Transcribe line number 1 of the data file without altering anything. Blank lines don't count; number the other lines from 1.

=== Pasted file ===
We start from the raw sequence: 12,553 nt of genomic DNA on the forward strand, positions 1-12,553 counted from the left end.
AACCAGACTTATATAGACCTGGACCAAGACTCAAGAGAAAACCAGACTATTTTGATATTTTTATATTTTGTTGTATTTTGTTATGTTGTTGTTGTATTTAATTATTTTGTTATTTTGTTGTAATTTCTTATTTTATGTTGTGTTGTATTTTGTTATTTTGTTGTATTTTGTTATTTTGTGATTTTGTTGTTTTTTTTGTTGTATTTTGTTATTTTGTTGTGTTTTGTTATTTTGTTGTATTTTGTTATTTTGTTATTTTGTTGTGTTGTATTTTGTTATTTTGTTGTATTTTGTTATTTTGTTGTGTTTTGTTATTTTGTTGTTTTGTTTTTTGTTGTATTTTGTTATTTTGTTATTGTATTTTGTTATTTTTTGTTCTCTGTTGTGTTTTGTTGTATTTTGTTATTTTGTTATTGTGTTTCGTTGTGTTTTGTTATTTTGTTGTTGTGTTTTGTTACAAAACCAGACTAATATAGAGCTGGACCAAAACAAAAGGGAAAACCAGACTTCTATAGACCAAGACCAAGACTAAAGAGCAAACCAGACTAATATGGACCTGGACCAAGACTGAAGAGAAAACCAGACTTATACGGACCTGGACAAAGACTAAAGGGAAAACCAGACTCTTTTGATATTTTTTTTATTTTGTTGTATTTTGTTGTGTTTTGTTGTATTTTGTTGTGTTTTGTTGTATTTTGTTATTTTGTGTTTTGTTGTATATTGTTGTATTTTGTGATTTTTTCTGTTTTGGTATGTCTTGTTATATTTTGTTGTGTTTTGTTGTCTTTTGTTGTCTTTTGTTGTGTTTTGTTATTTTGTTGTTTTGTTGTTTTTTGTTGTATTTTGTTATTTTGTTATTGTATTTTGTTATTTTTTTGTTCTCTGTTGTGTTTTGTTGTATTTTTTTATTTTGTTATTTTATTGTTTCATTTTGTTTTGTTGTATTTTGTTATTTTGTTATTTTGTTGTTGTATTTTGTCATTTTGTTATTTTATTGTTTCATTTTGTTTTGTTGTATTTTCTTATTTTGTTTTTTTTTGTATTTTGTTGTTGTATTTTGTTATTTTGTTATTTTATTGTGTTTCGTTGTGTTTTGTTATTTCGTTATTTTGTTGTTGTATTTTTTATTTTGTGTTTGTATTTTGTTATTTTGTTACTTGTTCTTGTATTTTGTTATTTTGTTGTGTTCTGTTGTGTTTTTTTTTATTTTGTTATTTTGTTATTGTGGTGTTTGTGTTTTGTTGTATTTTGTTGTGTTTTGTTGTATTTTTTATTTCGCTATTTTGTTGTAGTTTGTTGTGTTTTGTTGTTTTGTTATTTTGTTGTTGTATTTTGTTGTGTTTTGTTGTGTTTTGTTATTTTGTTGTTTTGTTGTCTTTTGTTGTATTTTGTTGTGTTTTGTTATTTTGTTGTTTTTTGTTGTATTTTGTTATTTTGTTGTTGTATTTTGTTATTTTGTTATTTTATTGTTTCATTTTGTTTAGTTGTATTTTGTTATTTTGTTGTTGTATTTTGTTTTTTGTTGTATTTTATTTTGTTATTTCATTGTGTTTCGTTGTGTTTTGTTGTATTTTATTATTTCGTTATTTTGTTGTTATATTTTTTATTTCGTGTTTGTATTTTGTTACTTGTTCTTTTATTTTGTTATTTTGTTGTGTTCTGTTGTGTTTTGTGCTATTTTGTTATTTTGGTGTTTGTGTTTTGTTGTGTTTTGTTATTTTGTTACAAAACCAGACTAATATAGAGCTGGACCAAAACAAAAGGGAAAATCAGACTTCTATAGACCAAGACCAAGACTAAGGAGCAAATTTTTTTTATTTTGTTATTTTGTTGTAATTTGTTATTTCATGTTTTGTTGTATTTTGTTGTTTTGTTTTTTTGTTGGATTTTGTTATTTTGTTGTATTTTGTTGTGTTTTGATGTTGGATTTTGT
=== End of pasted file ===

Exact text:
We start from the raw sequence: 12,553 nt of genomic DNA on the forward strand, positions 1-12,553 counted from the left end.